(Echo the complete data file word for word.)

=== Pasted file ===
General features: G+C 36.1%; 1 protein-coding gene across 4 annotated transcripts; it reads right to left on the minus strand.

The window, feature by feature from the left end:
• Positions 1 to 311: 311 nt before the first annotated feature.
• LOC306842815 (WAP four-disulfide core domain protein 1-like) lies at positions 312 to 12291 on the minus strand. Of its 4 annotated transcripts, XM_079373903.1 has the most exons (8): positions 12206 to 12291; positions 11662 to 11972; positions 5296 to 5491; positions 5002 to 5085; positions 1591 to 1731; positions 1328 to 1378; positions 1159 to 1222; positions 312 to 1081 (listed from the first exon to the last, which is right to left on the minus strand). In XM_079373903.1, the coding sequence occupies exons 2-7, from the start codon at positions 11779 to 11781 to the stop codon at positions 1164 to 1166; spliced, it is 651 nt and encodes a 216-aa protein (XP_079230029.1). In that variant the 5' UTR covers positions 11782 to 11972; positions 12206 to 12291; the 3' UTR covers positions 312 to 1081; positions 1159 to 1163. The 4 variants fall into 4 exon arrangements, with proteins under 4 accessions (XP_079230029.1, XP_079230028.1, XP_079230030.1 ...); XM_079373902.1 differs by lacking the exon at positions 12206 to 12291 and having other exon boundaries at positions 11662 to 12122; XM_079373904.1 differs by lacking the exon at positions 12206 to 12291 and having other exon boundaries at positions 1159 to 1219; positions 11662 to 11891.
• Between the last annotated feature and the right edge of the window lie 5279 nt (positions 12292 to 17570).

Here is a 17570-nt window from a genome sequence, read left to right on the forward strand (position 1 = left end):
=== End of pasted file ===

General features: G+C 36.1%; 1 protein-coding gene across 4 annotated transcripts; it reads right to left on the minus strand.

The window, feature by feature from the left end:
• Positions 1 to 311: 311 nt before the first annotated feature.
• LOC306842815 (WAP four-disulfide core domain protein 1-like) lies at positions 312 to 12291 on the minus strand. Of its 4 annotated transcripts, XM_079373903.1 has the most exons (8): positions 12206 to 12291; positions 11662 to 11972; positions 5296 to 5491; positions 5002 to 5085; positions 1591 to 1731; positions 1328 to 1378; positions 1159 to 1222; positions 312 to 1081 (listed from the first exon to the last, which is right to left on the minus strand). In XM_079373903.1, the coding sequence occupies exons 2-7, from the start codon at positions 11779 to 11781 to the stop codon at positions 1164 to 1166; spliced, it is 651 nt and encodes a 216-aa protein (XP_079230029.1). In that variant the 5' UTR covers positions 11782 to 11972; positions 12206 to 12291; the 3' UTR covers positions 312 to 1081; positions 1159 to 1163. The 4 variants fall into 4 exon arrangements, with proteins under 4 accessions (XP_079230029.1, XP_079230028.1, XP_079230030.1 ...); XM_079373902.1 differs by lacking the exon at positions 12206 to 12291 and having other exon boundaries at positions 11662 to 12122; XM_079373904.1 differs by lacking the exon at positions 12206 to 12291 and having other exon boundaries at positions 1159 to 1219; positions 11662 to 11891.
• Between the last annotated feature and the right edge of the window lie 5279 nt (positions 12292 to 17570).

Here is a 17570-nt window from a genome sequence, read left to right on the forward strand (position 1 = left end):